6:00 - 6:30 PM Networking & Refreshments
6:30 - 7:30 PM Talk
7:30 - 8:00 PM Q&A
Kwabena Boahen, Professor of Bioengineering and Electrical Engineering, Stanford University
Neuromorphic Chips: Addressing the Nanostransistor Challenge by Combining Analog Computation with Digital Communication
As transistors shrink to nanoscale dimensions, trapped electrons--blocking "lanes" of electron traffic--are making it difficult for digital computers to work. In stark contrast, the brain works fine with single-lane nanoscale devices that are intermittently blocked (ion channels). Conjecturing that it achieves error-tolerance by combining analog dendritic computation with digital axonal communication, neuromorphic engineers (neuromorphs) began emulating dendrites with subthreshold analog circuits and axons with asynchronous digital circuits in the mid-1980s. Three decades in, they achieved a consequential scale with Neurogrid, the first neuromorphic system with billions of synaptic connections. Neuromorphs then tackled the challenge of mapping arbitrary computations onto neuromorphic chips in a manner robust to lanes intermittently--or even permanently--blocked by trapped electrons. Having demonstrated scalability and programmability, they now seek to encode continuous signals with spike trains in a manner that promises greater energy efficiency than all-analog or all-digital computing across a five-decade precision range.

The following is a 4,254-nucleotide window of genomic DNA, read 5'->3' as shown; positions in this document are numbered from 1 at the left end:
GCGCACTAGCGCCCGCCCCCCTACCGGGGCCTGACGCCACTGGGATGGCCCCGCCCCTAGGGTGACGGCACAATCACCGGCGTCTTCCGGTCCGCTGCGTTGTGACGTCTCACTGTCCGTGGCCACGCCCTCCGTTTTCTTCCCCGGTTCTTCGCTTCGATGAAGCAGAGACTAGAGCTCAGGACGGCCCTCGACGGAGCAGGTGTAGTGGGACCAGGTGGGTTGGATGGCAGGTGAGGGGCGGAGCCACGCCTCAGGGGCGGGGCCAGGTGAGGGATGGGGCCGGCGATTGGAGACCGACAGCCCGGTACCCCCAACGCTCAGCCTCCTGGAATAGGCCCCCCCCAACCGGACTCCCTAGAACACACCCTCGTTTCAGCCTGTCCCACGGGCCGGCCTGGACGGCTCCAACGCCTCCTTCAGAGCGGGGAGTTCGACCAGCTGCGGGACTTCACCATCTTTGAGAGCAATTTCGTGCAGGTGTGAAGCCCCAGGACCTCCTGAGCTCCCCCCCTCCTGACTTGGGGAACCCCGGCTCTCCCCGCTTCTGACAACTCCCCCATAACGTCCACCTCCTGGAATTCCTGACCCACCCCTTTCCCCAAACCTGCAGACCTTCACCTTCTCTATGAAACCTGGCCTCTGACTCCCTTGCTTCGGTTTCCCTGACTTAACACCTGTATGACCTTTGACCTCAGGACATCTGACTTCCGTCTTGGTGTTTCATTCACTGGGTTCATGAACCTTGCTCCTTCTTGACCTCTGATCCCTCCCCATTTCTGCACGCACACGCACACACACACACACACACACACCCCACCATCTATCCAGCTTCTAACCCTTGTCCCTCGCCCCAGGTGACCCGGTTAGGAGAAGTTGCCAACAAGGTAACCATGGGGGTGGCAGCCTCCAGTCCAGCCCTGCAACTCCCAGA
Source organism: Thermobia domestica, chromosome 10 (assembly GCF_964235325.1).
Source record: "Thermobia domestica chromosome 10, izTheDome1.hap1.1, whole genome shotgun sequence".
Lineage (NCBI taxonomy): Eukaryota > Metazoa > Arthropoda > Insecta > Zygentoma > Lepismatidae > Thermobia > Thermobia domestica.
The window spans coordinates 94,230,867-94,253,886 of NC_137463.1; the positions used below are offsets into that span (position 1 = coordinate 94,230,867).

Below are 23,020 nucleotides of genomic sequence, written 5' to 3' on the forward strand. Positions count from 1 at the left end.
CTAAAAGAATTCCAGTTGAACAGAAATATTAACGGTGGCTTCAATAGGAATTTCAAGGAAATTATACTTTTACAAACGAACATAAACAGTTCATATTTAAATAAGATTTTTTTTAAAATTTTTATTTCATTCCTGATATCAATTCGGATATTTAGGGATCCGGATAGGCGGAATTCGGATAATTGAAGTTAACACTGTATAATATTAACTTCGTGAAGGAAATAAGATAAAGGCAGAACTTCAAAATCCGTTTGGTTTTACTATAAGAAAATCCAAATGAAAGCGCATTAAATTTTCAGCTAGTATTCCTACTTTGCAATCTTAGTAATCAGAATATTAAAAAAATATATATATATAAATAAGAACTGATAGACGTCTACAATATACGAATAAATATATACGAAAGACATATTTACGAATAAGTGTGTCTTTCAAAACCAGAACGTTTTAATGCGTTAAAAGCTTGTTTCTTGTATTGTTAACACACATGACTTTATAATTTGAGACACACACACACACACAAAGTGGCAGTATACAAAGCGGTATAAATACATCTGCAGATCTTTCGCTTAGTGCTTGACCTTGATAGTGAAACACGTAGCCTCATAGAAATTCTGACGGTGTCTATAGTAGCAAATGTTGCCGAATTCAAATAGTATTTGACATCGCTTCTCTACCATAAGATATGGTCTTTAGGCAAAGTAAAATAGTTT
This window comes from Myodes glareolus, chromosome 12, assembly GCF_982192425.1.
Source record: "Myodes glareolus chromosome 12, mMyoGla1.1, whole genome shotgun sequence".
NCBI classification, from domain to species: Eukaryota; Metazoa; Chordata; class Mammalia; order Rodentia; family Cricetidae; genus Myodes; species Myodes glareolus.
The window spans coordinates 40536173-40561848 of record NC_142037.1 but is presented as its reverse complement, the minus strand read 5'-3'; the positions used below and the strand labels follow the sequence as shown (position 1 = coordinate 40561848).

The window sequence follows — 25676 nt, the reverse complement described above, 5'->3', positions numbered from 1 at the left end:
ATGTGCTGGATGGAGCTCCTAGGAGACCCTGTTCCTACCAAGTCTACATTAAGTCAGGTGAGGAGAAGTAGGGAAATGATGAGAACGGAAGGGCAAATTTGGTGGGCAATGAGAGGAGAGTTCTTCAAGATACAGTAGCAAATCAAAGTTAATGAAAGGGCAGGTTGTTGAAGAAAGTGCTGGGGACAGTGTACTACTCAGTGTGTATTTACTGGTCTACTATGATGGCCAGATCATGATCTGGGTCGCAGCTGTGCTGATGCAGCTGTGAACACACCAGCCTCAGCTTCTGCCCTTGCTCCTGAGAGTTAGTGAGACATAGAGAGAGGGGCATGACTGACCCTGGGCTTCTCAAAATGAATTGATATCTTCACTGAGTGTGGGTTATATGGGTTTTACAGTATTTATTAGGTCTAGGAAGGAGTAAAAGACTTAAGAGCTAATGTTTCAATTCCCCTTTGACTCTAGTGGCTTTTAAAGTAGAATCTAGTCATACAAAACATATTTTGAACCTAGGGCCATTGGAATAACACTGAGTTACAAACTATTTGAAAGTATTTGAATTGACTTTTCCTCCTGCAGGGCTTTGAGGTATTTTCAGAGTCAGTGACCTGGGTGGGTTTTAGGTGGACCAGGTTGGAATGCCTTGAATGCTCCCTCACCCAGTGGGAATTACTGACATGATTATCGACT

About the Speaker:
Kwabena Boahen is a Professor of Bioengineering and Electrical Engineering at Stanford University, where he directs the Brains in Silicon Lab. He is a neuromorphic engineer who is using silicon integrated circuits to emulate the way neurons compute, and linking the seemingly disparate fields of electronics and computer science with neurobiology and medicine. His lab developed Neurogrid, a specialized hardware platform created at Stanford that enables the cortex's inner workings to be simulated in real time--something outside the reach of even the fastest supercomputers. His interest in neural nets developed soon after he left his native Ghana to pursue undergraduate studies in Electrical and Computer Engineering at Johns Hopkins University, Baltimore, in 1985. He went on to earn a doctorate in Computation and Neural Systems at the California Institute of Technology in 1997. From 1997 to 2005 he was on the faculty of University of Pennsylvania, Philadelphia PA. With over ninety publications to his name, including a cover story in the May 2005 issue of Scientific American, his scholarship has been recognized by several distinguished honors, including the National Institute of Health Director's Pioneer Award in 2006. In 2016, he was named a fellow of the Institute of Electrical and Electronic Engineers and of the American Institute for Medical and Biological Engineering. His 2007 TED talk, A Computer that Works like the Brain, has been viewed over half-a-million times.
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- Non-members - $10 (Register at Door $15)
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